In 1989, Rosie was honored by Actor's Equity with the establishment of the Rosetta LeNoire Award, given annually to producers and theater companies who exemplify her commitment to multicultural production and casting in the theater. Rosie was the first recipient. Then AE prez Colleen Dewhurst, with whom Rosie worked in YCTIWY, presented and stated, "This is given in recognition of your outstanding artistic contributions to the universality of the human experience in the American Theater."

In 1999, President Clinton awarded Miss LeNoire the National Medal of Arts to Rosie along with Aretha Franklin, Steven Spielberg, Garrison Keillor, dancer Maria Tallchief, BAM's Harvey Lichtenstein and George Segal.

With Miss LeNoire co-starring in a hit TV series, Amas needed a full-time Artistic Director. Donna Trinkoff came aboard and, as Rosie entered a long period of illness and on her death, continued the mission and the tradition of multi-cultural casting begun by Rosie.
Under Trinkoff, the company has become a leading not-for-profit lab for new musicals, including the very recent Wanda's World, Shout!:The Mod Musical, Lone Star Love and Zanna, Don't.

South Carolina-born Virginia Capers studied voice at Julliard but, according to her son Glenn, a photographer, she was expelled when she became pregnant. She ended up as vocalist in a band heard on radio and which toured. She found roles on Broadway in musicals, 1957's Jamaica, which starred Lena Horne, and 1959's Saratoga, set in 1880s New Orleans and New York. From the early 60s on, she was cast in ever larger roles in TV dramas.

Glenn Capers said, because she was black, his mother spent a lot of her life being told she should sing the blues. That wasn't her plan. In fact, she diligently fought black stereotypes. "Though Mother often found herself in those roles out of necessity," he said, "she was eventually allowed to become more 'professional,' playing nurses and judges - any role other than the poor, single Mom struggling to make it."

Her first starring role on Broadway came in 1973 when she won the coveted role of Lena Younger in a musical adaptation of A Raisin in the Sun, called Raisin. She opened to great acclaim and was nominated for and won the Tony, the first black woman to win solo.

The landmark for blacks on Broadway was 1950 when Juanita Hall became the first African-American to win a Tony, for her acclaimed featured role as Bloody Mary in R&H's original, Tony-winning South Pacific.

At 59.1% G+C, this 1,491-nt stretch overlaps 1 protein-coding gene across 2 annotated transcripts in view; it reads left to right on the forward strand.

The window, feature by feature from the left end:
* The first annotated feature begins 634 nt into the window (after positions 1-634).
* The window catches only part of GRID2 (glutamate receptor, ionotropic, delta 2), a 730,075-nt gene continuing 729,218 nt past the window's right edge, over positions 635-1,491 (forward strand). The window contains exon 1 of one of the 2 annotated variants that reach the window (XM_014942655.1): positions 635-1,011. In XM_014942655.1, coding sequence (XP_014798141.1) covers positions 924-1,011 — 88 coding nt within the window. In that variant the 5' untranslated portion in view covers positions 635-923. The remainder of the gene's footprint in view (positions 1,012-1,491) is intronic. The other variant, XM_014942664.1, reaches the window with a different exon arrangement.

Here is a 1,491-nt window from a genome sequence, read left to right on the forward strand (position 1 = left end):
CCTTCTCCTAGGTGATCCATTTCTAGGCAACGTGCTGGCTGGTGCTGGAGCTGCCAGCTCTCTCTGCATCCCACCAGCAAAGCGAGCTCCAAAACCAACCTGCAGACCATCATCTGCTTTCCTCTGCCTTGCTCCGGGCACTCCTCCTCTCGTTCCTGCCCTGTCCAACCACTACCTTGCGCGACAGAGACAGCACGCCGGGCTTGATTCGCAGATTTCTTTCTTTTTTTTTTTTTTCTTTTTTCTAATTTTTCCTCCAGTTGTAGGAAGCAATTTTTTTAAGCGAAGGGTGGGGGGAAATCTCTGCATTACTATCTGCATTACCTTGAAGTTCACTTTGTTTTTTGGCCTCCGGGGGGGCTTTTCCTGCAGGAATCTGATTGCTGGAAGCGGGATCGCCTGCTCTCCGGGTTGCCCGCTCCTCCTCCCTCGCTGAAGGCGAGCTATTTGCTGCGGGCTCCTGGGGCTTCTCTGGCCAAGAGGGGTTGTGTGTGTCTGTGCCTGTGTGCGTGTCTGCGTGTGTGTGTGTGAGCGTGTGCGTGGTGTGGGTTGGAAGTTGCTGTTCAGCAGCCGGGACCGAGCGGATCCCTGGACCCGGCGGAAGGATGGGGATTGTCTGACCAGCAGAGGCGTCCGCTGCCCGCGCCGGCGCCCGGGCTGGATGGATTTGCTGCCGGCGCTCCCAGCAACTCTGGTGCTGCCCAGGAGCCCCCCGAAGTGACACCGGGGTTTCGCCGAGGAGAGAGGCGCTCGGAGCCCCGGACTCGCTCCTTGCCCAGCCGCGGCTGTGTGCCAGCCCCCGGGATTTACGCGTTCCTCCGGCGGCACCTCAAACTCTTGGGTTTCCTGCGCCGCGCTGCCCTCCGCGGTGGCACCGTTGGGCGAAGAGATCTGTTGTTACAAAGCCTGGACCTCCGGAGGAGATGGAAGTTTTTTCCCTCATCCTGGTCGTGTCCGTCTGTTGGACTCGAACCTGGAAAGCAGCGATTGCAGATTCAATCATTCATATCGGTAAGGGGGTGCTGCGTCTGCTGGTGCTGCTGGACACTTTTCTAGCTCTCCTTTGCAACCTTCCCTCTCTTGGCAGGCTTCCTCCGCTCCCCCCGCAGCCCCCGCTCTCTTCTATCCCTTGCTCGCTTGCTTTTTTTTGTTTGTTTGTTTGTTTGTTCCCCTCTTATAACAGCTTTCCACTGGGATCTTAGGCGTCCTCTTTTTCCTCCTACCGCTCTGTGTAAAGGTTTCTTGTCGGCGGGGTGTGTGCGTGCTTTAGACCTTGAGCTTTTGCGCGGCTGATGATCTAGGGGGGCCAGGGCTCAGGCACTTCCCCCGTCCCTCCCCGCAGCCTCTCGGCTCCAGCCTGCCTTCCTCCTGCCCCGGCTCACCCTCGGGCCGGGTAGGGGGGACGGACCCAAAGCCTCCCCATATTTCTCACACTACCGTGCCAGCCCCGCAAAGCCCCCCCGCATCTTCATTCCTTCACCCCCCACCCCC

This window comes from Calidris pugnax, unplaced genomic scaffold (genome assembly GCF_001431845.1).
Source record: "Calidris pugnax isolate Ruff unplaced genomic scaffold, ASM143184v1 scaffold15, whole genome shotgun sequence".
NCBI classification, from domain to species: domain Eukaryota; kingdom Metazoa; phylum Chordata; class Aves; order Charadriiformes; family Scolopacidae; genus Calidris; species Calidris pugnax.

Fifteen years later, Leslie Uggams won in the Actress, Musical, category for her performance in the Tony-winning Best Musical, Hallelujah, Baby!. But it was a tie, with Patricia Routledge - yes, later to become TV's Hyacinth Bucket and Hetty Wainthropp - in the short-lived Darling of the Day.

"Raisin was her true love," recalls Glenn. "No one expected her not to win the Tony [that year's Tony category had Miss Capers up against only Carol Channing in Lorelei and Michele Lee in Seesaw]. That night, I watched in silence as she got ready. On the way to the theater, I slipped her a note saying this was going to be her night, as other blacks had had theirs for the trails they blazed. I felt their spirits were guiding her.

"When the envelope was opened," he continues, "and from the silence her name sprang out, Mom lifted out of her seat as if on wings. She started toward the stage, turned back and hugged me. 'It's mine!' she whispered.
Afterward, everyone gathered around wanting to touch her and share her moment of joy. It was like a revival meeting! Her winning was Mom saying to all those with dreams and aspirations, 'Yes, you can do it!'"

In the press room, according to Glenn, the reporter from The New York Times rushed passed her to interview Channing and Lee. "He didn't seem to care that history was made that night. But Mom stomped her foot down and said, 'Excuse me! I am the Tony Award winner. You interview me!' He did, and it appeared the next day."

Miss Capers went on to play Lena Younger in Hansberry's play but didn't appear on Broadway again. For her role in an episode of TV's "Mannix," she earned her a 1973 Emmy nomination. In the 70s into the late 89s, she was featured in such major films as "The Great White Hope," "Lady Sings the Blues" and "Ferris Bueller's Day Off."

She founded and acted with the Lafayette Players, a Los Angeles repertory group composed mostly of black actors.

Virginia Capers died after a long illness and many complications following heart problems, cancer and hip replacements, in L.A. in 2004. She was 78.

"Mom's last wish," says Glenn, "was to make sure all races and nationalities could be identified for their accomplishment in theater."
He explains there's no record of her attending Julliard, where she became close friends with Mississippi-born Leontyne Price, who went on to international fame in opera.

[END]

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Key Subjects: 
Rosetta LeNoire, Amas, Tony Award, Macbeth, Raisin
Writer: 
Ellis Nassour
Date: 
February 2008
Subtitle: 
The Struggles and Triumphs of Rosetta LeNoire